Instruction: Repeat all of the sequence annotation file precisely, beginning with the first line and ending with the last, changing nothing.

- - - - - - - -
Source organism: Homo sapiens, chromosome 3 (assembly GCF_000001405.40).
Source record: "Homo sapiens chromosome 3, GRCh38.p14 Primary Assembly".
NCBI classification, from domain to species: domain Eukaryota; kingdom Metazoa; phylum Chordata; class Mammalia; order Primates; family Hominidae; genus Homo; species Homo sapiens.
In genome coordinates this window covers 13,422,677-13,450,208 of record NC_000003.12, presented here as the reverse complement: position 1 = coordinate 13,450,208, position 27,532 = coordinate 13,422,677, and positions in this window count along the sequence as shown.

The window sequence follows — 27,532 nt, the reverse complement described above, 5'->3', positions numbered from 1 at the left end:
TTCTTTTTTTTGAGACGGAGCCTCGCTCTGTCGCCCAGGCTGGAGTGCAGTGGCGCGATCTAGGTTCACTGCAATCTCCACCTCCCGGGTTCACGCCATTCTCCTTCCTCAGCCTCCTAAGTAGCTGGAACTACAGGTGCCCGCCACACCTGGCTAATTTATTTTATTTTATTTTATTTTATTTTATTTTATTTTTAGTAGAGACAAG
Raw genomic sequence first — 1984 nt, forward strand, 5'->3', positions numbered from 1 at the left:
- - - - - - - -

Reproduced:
Source organism: Homo sapiens, chromosome 3 (assembly GCF_000001405.40).
Source record: "Homo sapiens chromosome 3, GRCh38.p14 Primary Assembly".
NCBI classification, from domain to species: domain Eukaryota; kingdom Metazoa; phylum Chordata; class Mammalia; order Primates; family Hominidae; genus Homo; species Homo sapiens.
In genome coordinates this window covers 13,422,677-13,450,208 of record NC_000003.12, presented here as the reverse complement: position 1 = coordinate 13,450,208, position 27,532 = coordinate 13,422,677, and positions in this window count along the sequence as shown.

The window sequence follows — 27,532 nt, the reverse complement described above, 5'->3', positions numbered from 1 at the left end:
TTCTTTTTTTTGAGACGGAGCCTCGCTCTGTCGCCCAGGCTGGAGTGCAGTGGCGCGATCTAGGTTCACTGCAATCTCCACCTCCCGGGTTCACGCCATTCTCCTTCCTCAGCCTCCTAAGTAGCTGGAACTACAGGTGCCCGCCACACCTGGCTAATTTATTTTATTTTATTTTATTTTATTTTATTTTATTTTTAGTAGAGACAAG
Raw genomic sequence first — 1984 nt, forward strand, 5'->3', positions numbered from 1 at the left: